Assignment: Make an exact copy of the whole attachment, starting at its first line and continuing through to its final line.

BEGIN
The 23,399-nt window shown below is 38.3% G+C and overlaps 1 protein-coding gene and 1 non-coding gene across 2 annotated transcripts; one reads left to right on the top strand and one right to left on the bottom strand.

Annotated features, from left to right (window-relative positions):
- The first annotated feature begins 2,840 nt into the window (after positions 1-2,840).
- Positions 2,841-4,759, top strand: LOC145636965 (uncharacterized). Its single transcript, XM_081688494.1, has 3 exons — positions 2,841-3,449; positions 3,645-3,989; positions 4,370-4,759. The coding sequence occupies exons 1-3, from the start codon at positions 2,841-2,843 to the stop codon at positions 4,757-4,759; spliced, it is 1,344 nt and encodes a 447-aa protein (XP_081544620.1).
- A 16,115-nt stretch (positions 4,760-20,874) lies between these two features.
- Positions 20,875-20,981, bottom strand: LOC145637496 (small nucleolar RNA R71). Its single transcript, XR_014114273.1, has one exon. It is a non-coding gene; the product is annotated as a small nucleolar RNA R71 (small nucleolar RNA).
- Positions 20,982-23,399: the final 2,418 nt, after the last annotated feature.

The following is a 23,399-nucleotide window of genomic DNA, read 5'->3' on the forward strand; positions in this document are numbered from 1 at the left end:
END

The 23,399-nt window shown below is 38.3% G+C and overlaps 1 protein-coding gene and 1 non-coding gene across 2 annotated transcripts; one reads left to right on the top strand and one right to left on the bottom strand.

Annotated features, from left to right (window-relative positions):
- The first annotated feature begins 2,840 nt into the window (after positions 1-2,840).
- Positions 2,841-4,759, top strand: LOC145636965 (uncharacterized). Its single transcript, XM_081688494.1, has 3 exons — positions 2,841-3,449; positions 3,645-3,989; positions 4,370-4,759. The coding sequence occupies exons 1-3, from the start codon at positions 2,841-2,843 to the stop codon at positions 4,757-4,759; spliced, it is 1,344 nt and encodes a 447-aa protein (XP_081544620.1).
- A 16,115-nt stretch (positions 4,760-20,874) lies between these two features.
- Positions 20,875-20,981, bottom strand: LOC145637496 (small nucleolar RNA R71). Its single transcript, XR_014114273.1, has one exon. It is a non-coding gene; the product is annotated as a small nucleolar RNA R71 (small nucleolar RNA).
- Positions 20,982-23,399: the final 2,418 nt, after the last annotated feature.

The following is a 23,399-nucleotide window of genomic DNA, read 5'->3' on the forward strand; positions in this document are numbered from 1 at the left end: